Which is a shame – today’s elite, lacking a faith in their ability to solve social problems that was so apparent with the architects of the welfare state, are more exposed than ever. Writing in 1912, former Prime Minister, Ramsay Macdonald said: ‘Poverty is nothing but a disease of the state caused by a failure of the machinery of distribution’ (14).These were more optimistic times and a world away from the depressed outlook we are familiar with now. Today, despite the wider economic and political crisis, the Labour government is itself in a state of ‘moral collapse’, abandoning policies in quick succession that it once apparently held dear (15 and 16). In the absence of old elite values or any urge to transmit them, the apolitical class may be relentlessly intrusive but they are hopelessly uninspiring too.
‘To live on benefits’, says Portillo, ‘has become a lifestyle choice.’ But it is the lifestyle politics of today’s elite that is so much more of a problem than what people may or may not get up to on council estates. It is the political class who are dodging their responsibilities to come up with a vision for society and to put people’s talents to productive ends. The irony is that demands (mostly emanating from within the political elite itself) for people to have greater autonomy, greater control over their lives and greater involvement in ‘civil society’ are built on this evasion of responsibility, on a desperation to connect and a failure of nerve.
Nevertheless, while a return to the parishes would be a step backwards, we should support those modern-day equivalents of the self-help approach and the friendly societies of old that want to go it alone, and defend them from a political class that doesn’t know when to leave alone. David Green argues that ‘the mistake we made during the twentieth century was to believe that the state was the best agency for discharging the common good’. But even Green, like most of the critics of the welfare state, is in fact a defender of the welfare state as it once was, or at least as it was intended – as a ‘safety net’.
Who provides welfare, today, is less important than what the welfare state is for. The ‘state vs. the market’ stand-off was always a phoney debate anyway, and not particularly helpful. Personally, I think we can and should still make certain demands of the state, however reluctant it may be to accept them: for a universal entitlement to a good education, to a nice home, to a decent income for all, to free childcare around-the-clock and to health and social care when and where we need it. At the same time we should insist that beyond this the state must remove itself from our lives.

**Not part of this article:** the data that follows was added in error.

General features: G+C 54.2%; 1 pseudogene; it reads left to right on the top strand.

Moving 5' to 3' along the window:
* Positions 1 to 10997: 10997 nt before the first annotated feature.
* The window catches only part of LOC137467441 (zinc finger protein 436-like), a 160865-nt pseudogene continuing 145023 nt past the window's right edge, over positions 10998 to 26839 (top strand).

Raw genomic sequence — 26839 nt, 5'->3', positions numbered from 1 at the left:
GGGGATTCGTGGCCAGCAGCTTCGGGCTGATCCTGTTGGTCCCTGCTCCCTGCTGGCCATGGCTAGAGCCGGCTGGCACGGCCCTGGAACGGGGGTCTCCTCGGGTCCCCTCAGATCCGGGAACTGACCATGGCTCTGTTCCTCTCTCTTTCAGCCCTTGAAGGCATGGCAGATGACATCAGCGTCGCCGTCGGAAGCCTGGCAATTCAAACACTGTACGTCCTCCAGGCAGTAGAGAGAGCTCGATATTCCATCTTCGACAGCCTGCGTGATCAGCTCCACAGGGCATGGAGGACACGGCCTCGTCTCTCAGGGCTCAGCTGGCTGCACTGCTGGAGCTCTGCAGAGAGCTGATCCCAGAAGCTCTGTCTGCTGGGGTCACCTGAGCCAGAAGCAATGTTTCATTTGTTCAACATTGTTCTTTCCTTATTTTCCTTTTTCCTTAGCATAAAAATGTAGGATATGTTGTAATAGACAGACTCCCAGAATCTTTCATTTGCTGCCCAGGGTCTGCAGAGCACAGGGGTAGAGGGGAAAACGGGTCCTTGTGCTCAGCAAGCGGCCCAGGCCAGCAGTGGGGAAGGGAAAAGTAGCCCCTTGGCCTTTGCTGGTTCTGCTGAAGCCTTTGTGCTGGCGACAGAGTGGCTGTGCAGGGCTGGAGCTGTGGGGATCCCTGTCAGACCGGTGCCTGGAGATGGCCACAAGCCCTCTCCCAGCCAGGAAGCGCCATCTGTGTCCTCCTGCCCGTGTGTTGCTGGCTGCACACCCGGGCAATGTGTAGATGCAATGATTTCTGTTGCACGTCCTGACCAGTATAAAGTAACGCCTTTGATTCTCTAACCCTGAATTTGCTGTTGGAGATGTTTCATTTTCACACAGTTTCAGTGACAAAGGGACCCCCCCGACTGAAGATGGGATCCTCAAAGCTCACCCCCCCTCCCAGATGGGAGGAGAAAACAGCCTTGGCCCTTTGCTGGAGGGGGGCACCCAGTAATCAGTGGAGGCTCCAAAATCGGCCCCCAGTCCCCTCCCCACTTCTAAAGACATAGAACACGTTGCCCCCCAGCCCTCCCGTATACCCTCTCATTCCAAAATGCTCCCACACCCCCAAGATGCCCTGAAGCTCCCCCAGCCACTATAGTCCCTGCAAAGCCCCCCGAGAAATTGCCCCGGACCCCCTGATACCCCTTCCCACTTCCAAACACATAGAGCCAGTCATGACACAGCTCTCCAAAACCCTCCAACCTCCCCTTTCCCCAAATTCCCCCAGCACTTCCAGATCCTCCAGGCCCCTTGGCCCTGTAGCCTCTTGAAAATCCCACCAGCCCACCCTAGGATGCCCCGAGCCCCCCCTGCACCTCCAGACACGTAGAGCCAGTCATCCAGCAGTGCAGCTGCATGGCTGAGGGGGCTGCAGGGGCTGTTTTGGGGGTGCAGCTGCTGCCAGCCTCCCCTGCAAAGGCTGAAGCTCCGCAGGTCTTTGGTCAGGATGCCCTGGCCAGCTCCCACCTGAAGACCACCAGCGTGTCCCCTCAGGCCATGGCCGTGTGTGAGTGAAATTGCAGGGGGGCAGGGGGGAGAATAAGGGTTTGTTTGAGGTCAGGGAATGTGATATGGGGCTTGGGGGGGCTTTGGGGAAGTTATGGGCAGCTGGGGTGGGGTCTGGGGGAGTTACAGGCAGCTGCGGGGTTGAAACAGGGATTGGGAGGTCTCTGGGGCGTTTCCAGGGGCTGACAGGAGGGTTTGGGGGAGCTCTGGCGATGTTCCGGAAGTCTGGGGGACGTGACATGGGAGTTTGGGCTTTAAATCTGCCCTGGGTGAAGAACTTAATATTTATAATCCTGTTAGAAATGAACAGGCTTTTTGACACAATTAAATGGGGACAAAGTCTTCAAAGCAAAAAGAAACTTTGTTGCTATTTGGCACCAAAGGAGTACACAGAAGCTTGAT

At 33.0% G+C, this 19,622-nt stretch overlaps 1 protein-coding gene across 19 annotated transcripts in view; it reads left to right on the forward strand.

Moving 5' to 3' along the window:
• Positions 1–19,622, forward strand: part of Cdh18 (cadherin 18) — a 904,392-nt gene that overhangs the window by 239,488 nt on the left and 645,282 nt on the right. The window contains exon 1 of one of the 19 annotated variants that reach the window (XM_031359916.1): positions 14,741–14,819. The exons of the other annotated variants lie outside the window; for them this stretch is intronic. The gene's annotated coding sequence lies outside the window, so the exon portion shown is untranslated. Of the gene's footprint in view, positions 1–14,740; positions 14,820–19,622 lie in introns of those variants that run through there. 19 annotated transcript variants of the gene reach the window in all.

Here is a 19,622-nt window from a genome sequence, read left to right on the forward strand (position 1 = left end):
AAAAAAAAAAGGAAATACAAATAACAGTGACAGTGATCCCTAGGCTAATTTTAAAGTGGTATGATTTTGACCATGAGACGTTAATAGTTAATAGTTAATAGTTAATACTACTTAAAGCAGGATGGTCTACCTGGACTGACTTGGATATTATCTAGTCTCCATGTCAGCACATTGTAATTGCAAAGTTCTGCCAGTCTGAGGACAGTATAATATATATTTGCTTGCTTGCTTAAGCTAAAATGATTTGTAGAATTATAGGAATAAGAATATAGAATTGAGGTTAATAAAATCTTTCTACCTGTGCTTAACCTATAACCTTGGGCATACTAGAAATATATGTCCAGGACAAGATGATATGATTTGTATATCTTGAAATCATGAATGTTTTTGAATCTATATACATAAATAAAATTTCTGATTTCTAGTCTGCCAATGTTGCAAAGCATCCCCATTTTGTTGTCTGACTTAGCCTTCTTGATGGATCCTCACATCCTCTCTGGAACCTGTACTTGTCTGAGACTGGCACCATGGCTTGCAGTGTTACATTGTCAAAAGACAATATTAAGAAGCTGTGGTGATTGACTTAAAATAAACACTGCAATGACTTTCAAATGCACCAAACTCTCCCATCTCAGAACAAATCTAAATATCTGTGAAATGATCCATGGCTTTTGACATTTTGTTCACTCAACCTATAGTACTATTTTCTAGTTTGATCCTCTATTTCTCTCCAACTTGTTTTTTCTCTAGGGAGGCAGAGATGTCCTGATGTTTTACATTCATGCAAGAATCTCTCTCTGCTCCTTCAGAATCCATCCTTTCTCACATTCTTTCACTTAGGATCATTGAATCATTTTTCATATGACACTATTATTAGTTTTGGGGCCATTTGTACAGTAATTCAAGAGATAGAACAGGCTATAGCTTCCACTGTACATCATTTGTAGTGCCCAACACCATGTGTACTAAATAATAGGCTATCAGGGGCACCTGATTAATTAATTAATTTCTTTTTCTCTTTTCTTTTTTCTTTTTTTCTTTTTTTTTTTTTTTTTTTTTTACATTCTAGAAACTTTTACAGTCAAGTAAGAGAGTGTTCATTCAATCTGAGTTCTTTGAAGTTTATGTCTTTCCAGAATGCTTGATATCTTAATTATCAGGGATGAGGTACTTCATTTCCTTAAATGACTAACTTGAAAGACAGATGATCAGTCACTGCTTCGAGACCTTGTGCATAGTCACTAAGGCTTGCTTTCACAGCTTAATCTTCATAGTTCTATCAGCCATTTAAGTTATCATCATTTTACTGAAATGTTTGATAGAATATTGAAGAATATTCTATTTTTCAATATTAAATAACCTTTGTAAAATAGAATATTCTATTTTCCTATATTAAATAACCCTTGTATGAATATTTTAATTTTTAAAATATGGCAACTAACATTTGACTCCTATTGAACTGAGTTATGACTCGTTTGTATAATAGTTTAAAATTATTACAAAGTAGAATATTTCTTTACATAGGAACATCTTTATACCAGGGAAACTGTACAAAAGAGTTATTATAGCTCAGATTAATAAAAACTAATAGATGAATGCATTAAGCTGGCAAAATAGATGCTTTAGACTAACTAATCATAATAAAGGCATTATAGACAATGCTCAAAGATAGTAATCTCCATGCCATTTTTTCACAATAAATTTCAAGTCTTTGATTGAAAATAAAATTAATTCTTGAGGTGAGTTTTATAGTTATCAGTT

Whatever it looks like, a new welfare settlement – or social contract, as the Conservatives prefer to call it – can only emerge out of a shared set of values, or at least a public contestation of what those values should be. Green’s call for ‘welfare reform befitting a free people’ is a good start and something that I can go along with. But we can’t imagine or coax a ‘free people’ into being by shaking up the welfare system. We need to challenge the cultural trends that keep people from claiming their independence and asserting their autonomy, as well as the material limits (when they come up against them) that stand in their way. What we need, in my view, is a welfare system – whatever form it takes – that is informed by a culture that is conducive to people having more control over their lives; a welfare system that assumes that people are, on the whole, robust and resilient, and able to get on; and a welfare system that is able to support people when they need it, rather than blaming them for all of society’s problems and holding them back from achieving their own potential.
Dave Clements is a freelance writer on social policy and related issues, convenor of the IoI Social Policy Forum and a founding member of the Future Cities Project. He lives in East London and continues to work in local government. He has written for publications including Guardian Unlimited, The Architects’ Journal, spiked-online and Community Care Magazine, is a member of the Battle of Ideas organising committee and regularly debates on public platforms. He is co-editor of The Future of Community, published in October 2008.
1) Bartholomew, J (2004) The Welfare State We’re In, Politico
2) Green, D (2009) Individualists Who Co-operate: Education and welfare reform befitting a free people, Civitas